Happy Helloween!

One of America's first and best punk groups as well as founders of psychobilly, The Cramps surfaced as a staple act on New York's CBGB's scene in 1976. They continue to wallow in degenerate sex, gleeful hedonism and lowbrow pop culture, all played out with reverb, tremolo-drenched guitars and snarly vocals. They've endured several personnel changes through the years, but amusingly creepy front man Lux Interior and engagingly sultry guitarist Poison Ivy have kept the hellfire burning through thick and thin.

The band has had record-label troubles of late and hasn't played a show since New Year's Eve, but they're planning several projects to coincide with their 25th anniversary next year, including a new album for their own label, a boxed set and more touring. Meanwhile, the Cramps—who moved from NYC to LA in 1980—will play their traditional series of Halloween shows up and down California this week, appearing Friday night at the Galaxy Concert Theatre.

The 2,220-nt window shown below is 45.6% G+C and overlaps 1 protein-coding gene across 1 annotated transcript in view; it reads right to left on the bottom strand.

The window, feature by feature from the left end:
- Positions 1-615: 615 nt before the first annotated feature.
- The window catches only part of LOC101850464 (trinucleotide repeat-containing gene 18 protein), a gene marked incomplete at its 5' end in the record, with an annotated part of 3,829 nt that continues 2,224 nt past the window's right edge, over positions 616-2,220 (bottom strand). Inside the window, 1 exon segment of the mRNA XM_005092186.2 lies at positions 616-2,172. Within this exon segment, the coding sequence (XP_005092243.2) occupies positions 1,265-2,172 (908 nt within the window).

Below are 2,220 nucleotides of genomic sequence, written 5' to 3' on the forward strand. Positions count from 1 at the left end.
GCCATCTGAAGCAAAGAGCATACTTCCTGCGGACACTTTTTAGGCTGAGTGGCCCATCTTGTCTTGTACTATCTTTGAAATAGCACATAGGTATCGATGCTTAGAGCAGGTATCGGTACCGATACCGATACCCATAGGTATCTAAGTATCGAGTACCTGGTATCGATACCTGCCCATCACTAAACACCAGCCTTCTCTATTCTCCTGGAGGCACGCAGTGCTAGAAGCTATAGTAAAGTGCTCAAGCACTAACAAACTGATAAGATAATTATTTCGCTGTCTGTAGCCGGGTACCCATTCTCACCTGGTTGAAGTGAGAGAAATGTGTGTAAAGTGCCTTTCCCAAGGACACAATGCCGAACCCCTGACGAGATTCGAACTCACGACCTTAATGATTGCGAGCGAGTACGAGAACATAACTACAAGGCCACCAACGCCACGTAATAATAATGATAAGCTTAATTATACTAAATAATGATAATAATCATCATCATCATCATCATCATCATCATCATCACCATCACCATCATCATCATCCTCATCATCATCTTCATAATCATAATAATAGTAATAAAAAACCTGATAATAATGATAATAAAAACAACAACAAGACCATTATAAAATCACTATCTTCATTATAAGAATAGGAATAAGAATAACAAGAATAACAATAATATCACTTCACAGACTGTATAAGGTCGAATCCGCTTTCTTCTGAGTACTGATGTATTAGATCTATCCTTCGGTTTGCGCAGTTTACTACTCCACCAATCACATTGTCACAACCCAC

OC Weekly: What was the best Halloween costume you ever saw? Poison Ivy: My favorite was at the Fillmore a couple of years ago. They had a costume contest, and there was someone wearing a cobra costume. She had her arms bound above her head within the cobra's hood. If she had fallen, she couldn't have broken her fall, and she came onstage and did kind of a weird cobra dance. It looked really good, but she was also totally confined, so it had a real fetish factor to it that was very impressive. Lux Interior: That same night, there was also a swarm of bees. There were 12 of them dressed like that, and they spent all night long running around, buzzing around one another, and they never quit. What's the strangest thing that's ever happened at a Halloween show?Ivy: Last year, I got all my fingers smashed in a door when I was planning to go on for the encore. I think it was because I was working with some elemental magic. I invited some weird spirits onto the stage with me. It was more than I could handle, and I think it had something to do with my hand getting squashed. What was the meanest Halloween trick you ever played?Ivy: At Thai restaurants a lot of time, you know how they have those little pickled hot peppers that look just like sliced okra? You can tell people it's pickled okra, and they'll eat one. That's kind of mean. Lux: I can't think of anything to say that you could print. I don't wanna get us busted. Boris Karloff or Bela Lugosi?Ivy: That's not fair! They're so good, especially together in The Black Cat. I guess I'm probably an even bigger Boris Karloff fan, even though I loved Bela Lugosi. I've seen movies with him that were creepier, like Lost Gate. That wasn't even a horror movie; he's just going insane. But I have to say that beyond even those two, my favorite horror actor was Peter Lorre—even after his early psycho stuff. He was just kind of chubby and mellow. Lux: I have to give an edge to Bela Lugosi. I like any of his Monogram pictures. They're just so strange—it's unbelievable. People talk about Ed Wood supposedly making the worst movies of all time, but those Monogram pictures blow away anything Ed Wood could have thought up. They're the strangest, most surreal movies ever made. What's amazing is that he didn't even speak English—he didn't even know what he was saying until his last pictures. He just memorized his lines phonetically. How do you feel about being viewed as the godfathers of psychobilly?Ivy: We actually coined that term. We had fliers for our shows in New York that had the term starting with our very first show, which was Nov. 1, 1976. At the time, it wasn't a style of music—it was just a buzzword. What it means now is a specific kind of music that didn't even exist when we started out, kind of a very fast rockabilly. But the best rockabilly is already psychotic: the original stuff. The '50s were very crazy. These were fringe-dwelling misfits, very dangerous people. Now it refers to this kind of hyperspeed music, which is really different from rockabilly. Lux: I think that everything I hear in what's called psychobilly is unsexual, which is weird to me because the prime ingredient in rockabilly is sex. They just go 90 miles per hour, and there's no groove to it. Ivy: And in Europe especially, there are contingents that are very open about being racist—there are like skinhead and Nazi affiliations. It's really horrible because rock & roll was just the opposite. Rock & roll brought people together. Rockabilly never represented negative aspects of Southern culture. Lux: If anything, I think rockabilly was the first time in the history of rock music that white people were hanging around with blacks and openly listening to black records, singing along with black records. Rockabilly is not only anti-racist but was also the beginning of what became the youth movement of the '60s. When you first started playing 25 years ago, did you think punk would be embraced as mainstream corporate rock by 2000?Ivy: It was weird watching in the '90s how bands developed elements of '70s punk with elements of '70s mainstream music. When punk hit, it was a rebellion against '70s rock. I never would have thought they could be married. I still don't feel like they're particularly compatible. One was a rejection of the other, and it's weird to see people coming along and connecting the two. I have to say I'm confused by these attempts—to me, it's just posing. Lux: All the new bands out now are real happy with the idea of making product and becoming rich from it. You never see them actually talking about music or who they like in an interview, and if they do, then they say they like Fleetwood Mac or something. It's really odd. All you hear them talking about is cooperating with the record companies. And this badass stance they all take is very unconvincing. I'll enjoy a badass stance if I can buy it, but no one out there is convincing me. Is it possible for the Cramps to still be shocking in this day and age?Lux: We've never tried to be shocking. I saw Marilyn Manson on David Letterman one night doing exactly what I do onstage, smashing the mic stand and stuff. I think when you're trying to be shocking, you're trying to shock a bunch of straights and squares. We play music for our fans, and we're not trying to shock them. I'm sure it's shocking to squares, but we don't care what they think. How does it feel for the band to be approaching the quarter-century mark?Lux: It seems unbelievable because it feels like we just started yesterday. There have been personnel changes and label changes, but it seems like we've been in great bands for all these years, having a ball, and the time just flies by.